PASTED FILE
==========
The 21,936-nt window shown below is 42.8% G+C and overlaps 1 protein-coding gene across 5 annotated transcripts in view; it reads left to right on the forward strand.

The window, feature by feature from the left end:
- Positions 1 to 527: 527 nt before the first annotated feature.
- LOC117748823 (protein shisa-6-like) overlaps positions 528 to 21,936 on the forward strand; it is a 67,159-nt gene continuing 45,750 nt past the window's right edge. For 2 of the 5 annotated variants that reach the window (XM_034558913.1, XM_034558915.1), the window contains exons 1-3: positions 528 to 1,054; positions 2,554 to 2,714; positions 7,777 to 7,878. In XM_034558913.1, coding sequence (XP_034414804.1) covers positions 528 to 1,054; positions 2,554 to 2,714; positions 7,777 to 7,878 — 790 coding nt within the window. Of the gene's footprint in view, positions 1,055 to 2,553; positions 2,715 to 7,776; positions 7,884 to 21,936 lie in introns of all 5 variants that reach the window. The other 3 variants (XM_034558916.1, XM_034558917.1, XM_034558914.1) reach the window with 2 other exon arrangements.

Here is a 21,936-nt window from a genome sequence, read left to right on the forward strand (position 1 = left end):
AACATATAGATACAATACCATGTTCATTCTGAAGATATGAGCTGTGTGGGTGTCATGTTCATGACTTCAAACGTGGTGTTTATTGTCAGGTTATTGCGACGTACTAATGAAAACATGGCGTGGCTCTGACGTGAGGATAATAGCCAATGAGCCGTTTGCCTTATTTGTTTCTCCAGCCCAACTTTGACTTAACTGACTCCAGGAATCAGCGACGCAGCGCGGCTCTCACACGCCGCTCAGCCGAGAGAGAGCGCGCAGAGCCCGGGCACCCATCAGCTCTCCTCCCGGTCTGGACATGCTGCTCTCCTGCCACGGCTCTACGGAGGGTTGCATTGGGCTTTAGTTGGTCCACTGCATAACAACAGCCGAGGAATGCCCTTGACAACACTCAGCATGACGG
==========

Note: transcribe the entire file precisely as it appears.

The 21,936-nt window shown below is 42.8% G+C and overlaps 1 protein-coding gene across 5 annotated transcripts in view; it reads left to right on the forward strand.

The window, feature by feature from the left end:
- Positions 1 to 527: 527 nt before the first annotated feature.
- LOC117748823 (protein shisa-6-like) overlaps positions 528 to 21,936 on the forward strand; it is a 67,159-nt gene continuing 45,750 nt past the window's right edge. For 2 of the 5 annotated variants that reach the window (XM_034558913.1, XM_034558915.1), the window contains exons 1-3: positions 528 to 1,054; positions 2,554 to 2,714; positions 7,777 to 7,878. In XM_034558913.1, coding sequence (XP_034414804.1) covers positions 528 to 1,054; positions 2,554 to 2,714; positions 7,777 to 7,878 — 790 coding nt within the window. Of the gene's footprint in view, positions 1,055 to 2,553; positions 2,715 to 7,776; positions 7,884 to 21,936 lie in introns of all 5 variants that reach the window. The other 3 variants (XM_034558916.1, XM_034558917.1, XM_034558914.1) reach the window with 2 other exon arrangements.

Here is a 21,936-nt window from a genome sequence, read left to right on the forward strand (position 1 = left end):
AACATATAGATACAATACCATGTTCATTCTGAAGATATGAGCTGTGTGGGTGTCATGTTCATGACTTCAAACGTGGTGTTTATTGTCAGGTTATTGCGACGTACTAATGAAAACATGGCGTGGCTCTGACGTGAGGATAATAGCCAATGAGCCGTTTGCCTTATTTGTTTCTCCAGCCCAACTTTGACTTAACTGACTCCAGGAATCAGCGACGCAGCGCGGCTCTCACACGCCGCTCAGCCGAGAGAGAGCGCGCAGAGCCCGGGCACCCATCAGCTCTCCTCCCGGTCTGGACATGCTGCTCTCCTGCCACGGCTCTACGGAGGGTTGCATTGGGCTTTAGTTGGTCCACTGCATAACAACAGCCGAGGAATGCCCTTGACAACACTCAGCATGACGG